What’s the best thing about summer holidays? The time to spend with loved ones? The chance to explore new places? Escaping from the office? Ice cream? All these are important, but the very best thing about holidays as far as I’m concerned is the extra reading time. I even look forward to plane and train journeys as long as I have enough books to keep me going…and that’s rarely a problem. One of the unexpected perks of having my first novel, The Daughter’s Secret, published last year has been ‘meeting’ some fantastic book bloggers on Twitter. They have opened my eyes to books which would otherwise have slipped beneath my reading radar, and helped me discover lots of new authors. These days it feels like every time I go online I end up with a new book for my ‘to be read’ list!
I’ve read all sorts this summer – from sagas set in the 13th century to science fiction set in space, as well as some non-fiction in preparation for my first foray into writing historical fiction. I also, of course, read plenty of contemporary fiction. Some of these were new titles hitting the shelves for the first time this summer, while others have been around (and in some cases on the giant pile by my bed) for a few years.
My top five contemporary summer reads this year – in no particular order, it was hard enough whittling it down to five – were:
* The Girl in the Red Coat – Kate Hamer. This had been sitting on my shelves for more than a year. I’m so glad I finally dusted it off and took it with me on holiday, especially as parts of the book are set in North Norfolk where I was staying. There are lots of books about missing children around at the moment but The Girl in the Red Coat is a truly original take on the topic and I couldn’t put it down.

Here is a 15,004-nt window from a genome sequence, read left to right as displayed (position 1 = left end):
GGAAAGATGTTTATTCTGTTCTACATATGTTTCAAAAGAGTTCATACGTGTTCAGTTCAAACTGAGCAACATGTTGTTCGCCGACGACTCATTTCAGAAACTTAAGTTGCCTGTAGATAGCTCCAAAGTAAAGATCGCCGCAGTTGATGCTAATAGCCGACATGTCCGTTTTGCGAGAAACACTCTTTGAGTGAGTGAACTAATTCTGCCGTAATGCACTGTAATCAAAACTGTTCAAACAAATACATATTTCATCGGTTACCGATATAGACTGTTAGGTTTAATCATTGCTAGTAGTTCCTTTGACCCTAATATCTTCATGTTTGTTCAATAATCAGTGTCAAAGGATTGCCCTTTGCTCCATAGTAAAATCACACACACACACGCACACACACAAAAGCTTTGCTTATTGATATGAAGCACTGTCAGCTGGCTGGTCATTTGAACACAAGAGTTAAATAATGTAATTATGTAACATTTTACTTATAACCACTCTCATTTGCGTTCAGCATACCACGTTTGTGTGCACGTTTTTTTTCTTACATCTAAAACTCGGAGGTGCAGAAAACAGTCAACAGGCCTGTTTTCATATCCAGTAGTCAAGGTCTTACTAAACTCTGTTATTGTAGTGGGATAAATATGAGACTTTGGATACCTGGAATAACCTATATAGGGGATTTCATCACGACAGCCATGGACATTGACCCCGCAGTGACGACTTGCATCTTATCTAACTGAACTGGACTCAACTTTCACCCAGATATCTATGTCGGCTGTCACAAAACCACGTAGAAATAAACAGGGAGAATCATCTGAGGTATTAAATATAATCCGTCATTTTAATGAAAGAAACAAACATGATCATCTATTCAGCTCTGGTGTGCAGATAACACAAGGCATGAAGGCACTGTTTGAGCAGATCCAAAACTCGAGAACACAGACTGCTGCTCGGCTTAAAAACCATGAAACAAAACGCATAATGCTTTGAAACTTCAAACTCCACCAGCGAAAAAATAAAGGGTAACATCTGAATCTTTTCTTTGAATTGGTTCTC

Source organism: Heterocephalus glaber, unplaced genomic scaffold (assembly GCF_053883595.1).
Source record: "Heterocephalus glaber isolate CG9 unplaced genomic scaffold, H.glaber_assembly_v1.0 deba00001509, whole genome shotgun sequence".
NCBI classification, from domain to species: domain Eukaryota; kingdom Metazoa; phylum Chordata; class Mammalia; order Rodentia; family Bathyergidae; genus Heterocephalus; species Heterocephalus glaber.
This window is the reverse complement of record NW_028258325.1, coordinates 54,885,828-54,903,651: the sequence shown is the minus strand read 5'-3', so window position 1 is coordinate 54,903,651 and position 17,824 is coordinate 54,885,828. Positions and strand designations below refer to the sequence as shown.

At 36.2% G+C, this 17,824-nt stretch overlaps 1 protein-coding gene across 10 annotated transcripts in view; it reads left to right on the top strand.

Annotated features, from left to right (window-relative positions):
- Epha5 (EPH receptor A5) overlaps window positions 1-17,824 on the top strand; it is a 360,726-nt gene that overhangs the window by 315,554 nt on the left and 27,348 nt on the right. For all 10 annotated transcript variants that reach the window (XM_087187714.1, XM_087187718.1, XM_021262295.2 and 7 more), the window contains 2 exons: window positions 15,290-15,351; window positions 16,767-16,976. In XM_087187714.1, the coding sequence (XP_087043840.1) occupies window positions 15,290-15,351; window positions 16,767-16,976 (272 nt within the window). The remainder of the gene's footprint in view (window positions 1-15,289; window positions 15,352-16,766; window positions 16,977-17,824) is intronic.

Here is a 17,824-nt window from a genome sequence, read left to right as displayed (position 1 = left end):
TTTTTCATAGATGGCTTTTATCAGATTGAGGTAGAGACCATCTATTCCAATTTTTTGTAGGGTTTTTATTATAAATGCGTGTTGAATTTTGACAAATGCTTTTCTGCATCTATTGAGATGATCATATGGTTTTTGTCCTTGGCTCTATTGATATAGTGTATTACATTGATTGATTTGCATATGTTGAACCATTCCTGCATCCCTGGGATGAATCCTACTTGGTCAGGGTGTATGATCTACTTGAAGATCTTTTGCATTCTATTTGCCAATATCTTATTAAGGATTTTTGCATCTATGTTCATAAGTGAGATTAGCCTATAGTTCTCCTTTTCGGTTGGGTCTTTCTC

* The Good Father – Noah Hawley. I was blown away by this fast-paced literary thriller. Rheumatologist Paul Allen must face the unthinkable when his son is accused of murdering a popular presidential candidate. We follow Paul as he struggles to uncover the truth and come to terms with his relationship with his son. Not to be missed by fellow fans of Lionel Shriver’s We Need to Talk About Kevin and definitely one of my books of the year.
* The Fever – Megan Abbot. I don’t think anyone captures the thrills and horrors of being a teenage girl quite like Megan Abbot. In The Fever a mysterious illness sweeps through a US high school, affecting Deenie Nash’s best friend but leaving Deenie untouched. In the days that follow, Deenie’s life starts to come apart at the seams and her brother and father are swallowed up in the hysteria and speculation that consume the town.
* Raven Black – Ann Cleeves. Not only is this the first in Ann Cleeves’s hugely popular Shetland series, but it’s the first of her books I’ve read. I loved the island setting and the twists and turns as this mystery unfolds. It’s safe to say that I’ll be heading back to Shetland with Ann very soon. I’m also looking forward to watching the television adaptation of the novels – the scenery must be stunning.
* Cut to the Bone – Alex Caan. I’ve just started this debut and it has me gripped. Set in London, it takes us into the dark and intriguing world of YouTube vloggers. With millions watching her online, how can vlogger Ruby have vanished into thin air? I can’t wait to find out!
What did you read this summer?
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